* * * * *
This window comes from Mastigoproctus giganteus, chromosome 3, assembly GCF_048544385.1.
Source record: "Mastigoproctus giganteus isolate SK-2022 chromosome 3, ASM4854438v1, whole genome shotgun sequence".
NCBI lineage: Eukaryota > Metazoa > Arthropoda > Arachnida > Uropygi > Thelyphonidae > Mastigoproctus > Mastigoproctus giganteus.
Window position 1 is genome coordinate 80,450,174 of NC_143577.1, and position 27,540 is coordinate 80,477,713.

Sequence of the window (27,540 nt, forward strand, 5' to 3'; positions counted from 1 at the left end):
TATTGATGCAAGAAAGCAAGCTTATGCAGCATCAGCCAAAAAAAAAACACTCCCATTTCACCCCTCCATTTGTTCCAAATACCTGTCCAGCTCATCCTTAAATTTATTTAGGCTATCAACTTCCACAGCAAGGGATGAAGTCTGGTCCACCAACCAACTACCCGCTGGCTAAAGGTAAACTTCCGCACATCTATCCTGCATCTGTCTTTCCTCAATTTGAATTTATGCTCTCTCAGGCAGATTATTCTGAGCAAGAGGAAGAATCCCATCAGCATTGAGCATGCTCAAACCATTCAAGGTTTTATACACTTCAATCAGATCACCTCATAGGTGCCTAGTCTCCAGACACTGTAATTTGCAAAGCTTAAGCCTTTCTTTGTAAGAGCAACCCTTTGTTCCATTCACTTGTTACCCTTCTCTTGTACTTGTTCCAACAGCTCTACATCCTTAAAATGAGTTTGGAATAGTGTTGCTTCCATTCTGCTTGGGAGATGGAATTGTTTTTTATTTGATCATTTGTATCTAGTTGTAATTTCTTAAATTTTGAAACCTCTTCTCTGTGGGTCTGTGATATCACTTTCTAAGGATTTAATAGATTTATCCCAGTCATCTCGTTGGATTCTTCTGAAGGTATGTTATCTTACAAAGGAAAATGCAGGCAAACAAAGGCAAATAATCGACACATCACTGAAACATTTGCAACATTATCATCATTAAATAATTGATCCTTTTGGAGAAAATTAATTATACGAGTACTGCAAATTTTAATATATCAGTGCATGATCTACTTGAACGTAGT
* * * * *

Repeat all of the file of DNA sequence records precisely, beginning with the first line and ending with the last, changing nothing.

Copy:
This window comes from Mastigoproctus giganteus, chromosome 3, assembly GCF_048544385.1.
Source record: "Mastigoproctus giganteus isolate SK-2022 chromosome 3, ASM4854438v1, whole genome shotgun sequence".
NCBI lineage: Eukaryota > Metazoa > Arthropoda > Arachnida > Uropygi > Thelyphonidae > Mastigoproctus > Mastigoproctus giganteus.
Window position 1 is genome coordinate 80,450,174 of NC_143577.1, and position 27,540 is coordinate 80,477,713.

Sequence of the window (27,540 nt, forward strand, 5' to 3'; positions counted from 1 at the left end):
TATTGATGCAAGAAAGCAAGCTTATGCAGCATCAGCCAAAAAAAAAACACTCCCATTTCACCCCTCCATTTGTTCCAAATACCTGTCCAGCTCATCCTTAAATTTATTTAGGCTATCAACTTCCACAGCAAGGGATGAAGTCTGGTCCACCAACCAACTACCCGCTGGCTAAAGGTAAACTTCCGCACATCTATCCTGCATCTGTCTTTCCTCAATTTGAATTTATGCTCTCTCAGGCAGATTATTCTGAGCAAGAGGAAGAATCCCATCAGCATTGAGCATGCTCAAACCATTCAAGGTTTTATACACTTCAATCAGATCACCTCATAGGTGCCTAGTCTCCAGACACTGTAATTTGCAAAGCTTAAGCCTTTCTTTGTAAGAGCAACCCTTTGTTCCATTCACTTGTTACCCTTCTCTTGTACTTGTTCCAACAGCTCTACATCCTTAAAATGAGTTTGGAATAGTGTTGCTTCCATTCTGCTTGGGAGATGGAATTGTTTTTTATTTGATCATTTGTATCTAGTTGTAATTTCTTAAATTTTGAAACCTCTTCTCTGTGGGTCTGTGATATCACTTTCTAAGGATTTAATAGATTTATCCCAGTCATCTCGTTGGATTCTTCTGAAGGTATGTTATCTTACAAAGGAAAATGCAGGCAAACAAAGGCAAATAATCGACACATCACTGAAACATTTGCAACATTATCATCATTAAATAATTGATCCTTTTGGAGAAAATTAATTATACGAGTACTGCAAATTTTAATATATCAGTGCATGATCTACTTGAACGTAGT